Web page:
Decorator Pattern in C#

28 May 2021 at 10:00 by ParTech Media - Post a comment

Design patterns in the software world aid in developing faster and tested paradigms. It addresses a futuristic issue which the code (or the developer) will not encounter until it the code is implemented.

In general, design patterns increase code reusability and improve code readability. There are three categories - Creational, Structural and Behavioral.

Creational deals with class instantiation techniques. Structural deals with class object composition and provides ways to add new functionality to a class. Behavioral deals with how the object of the classes communicates.

In this blog, we are going to see a decorator pattern that falls under the Structural category. Let us first see what is decorator pattern and then understand what issue is being addressed with the above mentioned design pattern.

Table of contents

  1. What is decorator pattern?
  2. How to Implement Decorator pattern in C#
  3. Conclusion

What is Decorator Pattern?

Decorator pattern addresses the problem of adding responsibility to the existing classes without affecting the Open Close principle. This is without the need to make any modifications to the existing class dynamically.

It is achieved by adding a wrapper to the existing class. A decorator pattern consists of four main elements -

  1. Component
  2. Concrete component
  3. Decorator
  4. Concrete decorator

The component is the interface which provides operation being consumed by the concrete component. A concrete component is a class that implements the component and has the original operation that needs to be performed. The decorator defines the interface for all the dynamic operations that need to be added to the concrete components. Concrete Decorators are the individual operations that need to be added to the concrete components. It inherits a decorator.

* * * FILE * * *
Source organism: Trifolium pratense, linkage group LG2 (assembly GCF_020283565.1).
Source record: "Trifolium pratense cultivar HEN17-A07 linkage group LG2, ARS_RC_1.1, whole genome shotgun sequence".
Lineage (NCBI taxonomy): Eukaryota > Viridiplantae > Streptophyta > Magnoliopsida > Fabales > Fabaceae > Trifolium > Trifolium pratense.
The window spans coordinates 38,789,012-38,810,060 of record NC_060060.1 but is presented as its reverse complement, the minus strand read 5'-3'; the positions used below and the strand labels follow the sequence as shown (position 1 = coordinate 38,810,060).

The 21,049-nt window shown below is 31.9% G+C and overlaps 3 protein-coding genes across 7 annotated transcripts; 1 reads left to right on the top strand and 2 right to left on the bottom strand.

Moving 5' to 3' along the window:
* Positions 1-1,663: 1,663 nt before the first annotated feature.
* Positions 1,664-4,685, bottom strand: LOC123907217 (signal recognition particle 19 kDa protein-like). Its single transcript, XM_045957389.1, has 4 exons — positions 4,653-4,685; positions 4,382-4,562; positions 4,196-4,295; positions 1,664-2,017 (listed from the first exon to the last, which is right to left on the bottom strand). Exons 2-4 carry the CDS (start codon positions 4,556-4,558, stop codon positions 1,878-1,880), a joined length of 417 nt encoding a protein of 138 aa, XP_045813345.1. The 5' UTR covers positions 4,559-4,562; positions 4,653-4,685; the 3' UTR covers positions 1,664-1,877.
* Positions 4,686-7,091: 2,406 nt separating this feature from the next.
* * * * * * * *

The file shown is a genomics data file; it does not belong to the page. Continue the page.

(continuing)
Revolving around the four items, the decorator pattern has been constructed. It is implemented in places where the functionality is being extended without modifying the existing classes.

How to Implement Decorator pattern in C#?

Let us explain this with the help of a real-life situation.

Consider an ice cream shop where a user can customize his/her order. A user has to choose the base flavor of the ice cream and then choose the toppings.

Now, to calculate the total price of the ice cream, we need to add the base price of the ice cream along with the base price of the individual toppings.

We are going to implement this simple scenario using a decorator pattern in C#.

To implement this we are going to use a simple console-based .Net application. We are going to concentrate on implementing the pattern in C# over implementing it particularly in one of the services that can be created using .Net libraries.

Step 1

Create a .Net Core-based console application and provide a valid name and path for the solution.

Step 2

Once the solution is created, open the Program.cs file. This is where the changes are going to be made. The file by default looks like below.

Step 3

As mentioned in the previous section, the idea is to implement the four main elements that are required for the implementation of the decorator pattern. As a first step, we are going to implement the Component. Since it is an ice cream shop, we are creating a component for ice cream.

    public interface Icecream

​    {

​      double CalculatePrice();

​    }

Step 4

Create the concrete component, which is the ice cream flavors in our case. Here, we will consider vanilla and implement the logic for it. The concrete component inherits the component and implements the method CalculatePrice.